Tips for looking after a turbocharged car seem to be more and more sought after these days.
That’s hardly a surprise. As part of the overall global push for automotive efficiency, turbocharging has become almost synonymous with modern engine design. There are far more cars on the road carrying turbos under the bonnet than there used to be.
This has led to a proliferation of articles and videos that give advice on how to care for your turbocharged car, giving tips from warming up and cooling down your engine before and after you drive, to ensuring you use the correct octane fuel, being careful on the throttle and making sure you select the correct gear. Failure to do so, they warn, can damage your turbo and engine.
But the vast majority of people aren't perusing sites such as this one for advice on turbo care. So what are manufacturers doing about it? Will failure to follow this advice really cause damage to modern cars, or are all these tips outdated with the rise of modern technology?
The general consensus from manufacturers is that modern cars are tested to such extremes that there’s not much you could do to a new turbocharged engine that would cause any problems. For older cars, many of the tips given above are true, but today, software systems are such that they neutralise any driver input that could start shredding internals under the bonnet.
“Historically, we would provide advice on turbo cars,” said a spokeswoman from BMW. “However, we no longer suggest specific tips to our customers who drive these cars.”
Audi’s spokesman agreed, albeit more cautiously. “Contemporary turbocharged Audi engines don’t require the special precautions or operating procedures that were necessary for older units,” he said. “But we do of course recommend that owners observe the general guidelines for minimisation of wear and tear, and also of emissions, which are essentially applicable to all engines.”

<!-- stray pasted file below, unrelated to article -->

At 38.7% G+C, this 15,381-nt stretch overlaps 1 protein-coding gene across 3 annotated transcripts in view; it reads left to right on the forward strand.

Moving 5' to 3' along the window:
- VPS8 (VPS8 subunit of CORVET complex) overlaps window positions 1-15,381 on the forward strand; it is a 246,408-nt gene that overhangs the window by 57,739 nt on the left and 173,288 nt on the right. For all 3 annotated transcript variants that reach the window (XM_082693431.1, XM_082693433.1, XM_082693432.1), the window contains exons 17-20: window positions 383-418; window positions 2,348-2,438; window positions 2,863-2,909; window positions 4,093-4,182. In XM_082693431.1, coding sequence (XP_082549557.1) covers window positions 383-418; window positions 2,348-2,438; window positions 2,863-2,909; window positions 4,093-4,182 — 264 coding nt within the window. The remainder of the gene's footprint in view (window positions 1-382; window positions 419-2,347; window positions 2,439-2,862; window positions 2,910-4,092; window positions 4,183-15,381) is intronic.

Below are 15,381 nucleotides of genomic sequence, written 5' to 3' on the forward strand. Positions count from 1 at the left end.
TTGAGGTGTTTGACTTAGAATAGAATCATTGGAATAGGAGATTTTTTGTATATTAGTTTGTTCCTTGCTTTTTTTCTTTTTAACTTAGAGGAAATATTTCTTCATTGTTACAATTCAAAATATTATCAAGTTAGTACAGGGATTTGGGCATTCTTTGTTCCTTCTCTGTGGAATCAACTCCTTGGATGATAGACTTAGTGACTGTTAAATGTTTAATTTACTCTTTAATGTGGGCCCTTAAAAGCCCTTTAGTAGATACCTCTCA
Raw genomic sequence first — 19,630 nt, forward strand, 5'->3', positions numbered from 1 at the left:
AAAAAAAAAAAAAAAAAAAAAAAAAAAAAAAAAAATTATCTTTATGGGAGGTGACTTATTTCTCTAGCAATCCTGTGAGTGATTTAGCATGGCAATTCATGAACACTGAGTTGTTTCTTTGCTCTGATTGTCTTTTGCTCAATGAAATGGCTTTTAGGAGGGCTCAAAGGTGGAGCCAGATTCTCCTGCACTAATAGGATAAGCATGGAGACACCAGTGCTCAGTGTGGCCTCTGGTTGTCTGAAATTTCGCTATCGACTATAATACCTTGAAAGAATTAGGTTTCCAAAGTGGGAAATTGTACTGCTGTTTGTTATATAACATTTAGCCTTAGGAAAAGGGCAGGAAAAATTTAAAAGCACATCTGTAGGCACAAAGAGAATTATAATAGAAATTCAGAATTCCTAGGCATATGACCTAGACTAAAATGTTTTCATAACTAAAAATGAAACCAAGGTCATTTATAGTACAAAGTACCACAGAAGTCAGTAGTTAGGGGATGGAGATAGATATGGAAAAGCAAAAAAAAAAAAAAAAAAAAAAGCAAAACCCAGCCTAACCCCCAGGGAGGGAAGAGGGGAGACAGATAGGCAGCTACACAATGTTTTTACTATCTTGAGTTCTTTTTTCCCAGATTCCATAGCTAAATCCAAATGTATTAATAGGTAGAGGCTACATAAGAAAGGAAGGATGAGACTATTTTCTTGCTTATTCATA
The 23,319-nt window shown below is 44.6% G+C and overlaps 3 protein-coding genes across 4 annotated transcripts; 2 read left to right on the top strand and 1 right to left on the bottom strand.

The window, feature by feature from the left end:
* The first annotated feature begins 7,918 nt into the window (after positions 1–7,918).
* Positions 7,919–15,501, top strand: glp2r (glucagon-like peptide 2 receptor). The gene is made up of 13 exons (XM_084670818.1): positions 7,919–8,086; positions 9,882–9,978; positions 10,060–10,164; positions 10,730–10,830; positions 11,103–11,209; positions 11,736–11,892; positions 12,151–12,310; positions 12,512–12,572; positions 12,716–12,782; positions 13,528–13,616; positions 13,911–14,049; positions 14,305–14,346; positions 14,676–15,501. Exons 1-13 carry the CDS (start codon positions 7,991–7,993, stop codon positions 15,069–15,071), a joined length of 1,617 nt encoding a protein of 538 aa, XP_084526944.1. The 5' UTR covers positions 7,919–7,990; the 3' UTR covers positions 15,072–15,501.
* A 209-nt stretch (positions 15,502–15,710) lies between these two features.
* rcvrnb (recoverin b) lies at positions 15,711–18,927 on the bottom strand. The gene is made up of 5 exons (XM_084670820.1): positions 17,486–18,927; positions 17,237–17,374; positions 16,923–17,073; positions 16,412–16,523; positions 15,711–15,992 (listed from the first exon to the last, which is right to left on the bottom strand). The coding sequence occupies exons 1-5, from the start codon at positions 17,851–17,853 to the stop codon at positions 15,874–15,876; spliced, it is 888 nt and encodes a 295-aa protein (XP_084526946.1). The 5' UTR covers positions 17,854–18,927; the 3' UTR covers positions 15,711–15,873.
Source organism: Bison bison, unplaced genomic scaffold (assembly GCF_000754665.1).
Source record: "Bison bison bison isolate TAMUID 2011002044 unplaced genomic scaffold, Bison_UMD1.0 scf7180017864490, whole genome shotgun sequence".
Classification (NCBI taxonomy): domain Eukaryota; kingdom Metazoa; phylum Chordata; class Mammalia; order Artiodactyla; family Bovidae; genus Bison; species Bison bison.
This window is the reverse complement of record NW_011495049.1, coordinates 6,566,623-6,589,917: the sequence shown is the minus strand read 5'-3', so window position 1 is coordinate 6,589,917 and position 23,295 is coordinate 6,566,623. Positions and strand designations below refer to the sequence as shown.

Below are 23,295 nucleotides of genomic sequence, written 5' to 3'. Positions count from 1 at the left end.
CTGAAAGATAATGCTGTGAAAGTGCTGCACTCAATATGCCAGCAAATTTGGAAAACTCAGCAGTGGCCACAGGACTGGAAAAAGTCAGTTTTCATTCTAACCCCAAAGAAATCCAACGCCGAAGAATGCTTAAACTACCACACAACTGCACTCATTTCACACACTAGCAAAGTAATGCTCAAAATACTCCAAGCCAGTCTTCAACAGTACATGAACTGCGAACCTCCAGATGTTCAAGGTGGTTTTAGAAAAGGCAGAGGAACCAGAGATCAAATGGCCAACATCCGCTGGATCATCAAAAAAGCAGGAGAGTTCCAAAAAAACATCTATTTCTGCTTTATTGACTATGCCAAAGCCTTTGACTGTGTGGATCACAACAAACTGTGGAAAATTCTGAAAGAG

Such guidelines generally be summed up as “look after your car properly”. Although technology has come a long way, cars are still complicated bits of machinery with complex mechanical components, and they need regular maintenance and TLC. The details of this will be listed in the car’s manual, but the basics involve sticking to the recommended service intervals and checking and replacing fluids as necessary.
But when it comes to turbos specifically, there’s not much to worry about, as Citroen’s parts and service UK technical operations manager, Ian Sedgwick, explains.
“There has been a lot of advances in engine management technology and turbochargers over the years. THP performance engines are fitted with separate cooling systems to help heat soak, so there’s no need to leave engines idling to dissipate heat – the system automatically operates when the vehicle is switched off. Electronically controlled turbos help control loading on the engine and turbo, so can better manage driving style and power demands.”
Ricardo Martinez-Botas is professor of turbomachinery at Imperial College London’s Mechanical Engineering department, and a world authority on turbo technology. He says that while current technology means modern car drivers can just get in and drive, that changes if the car is modified from standard.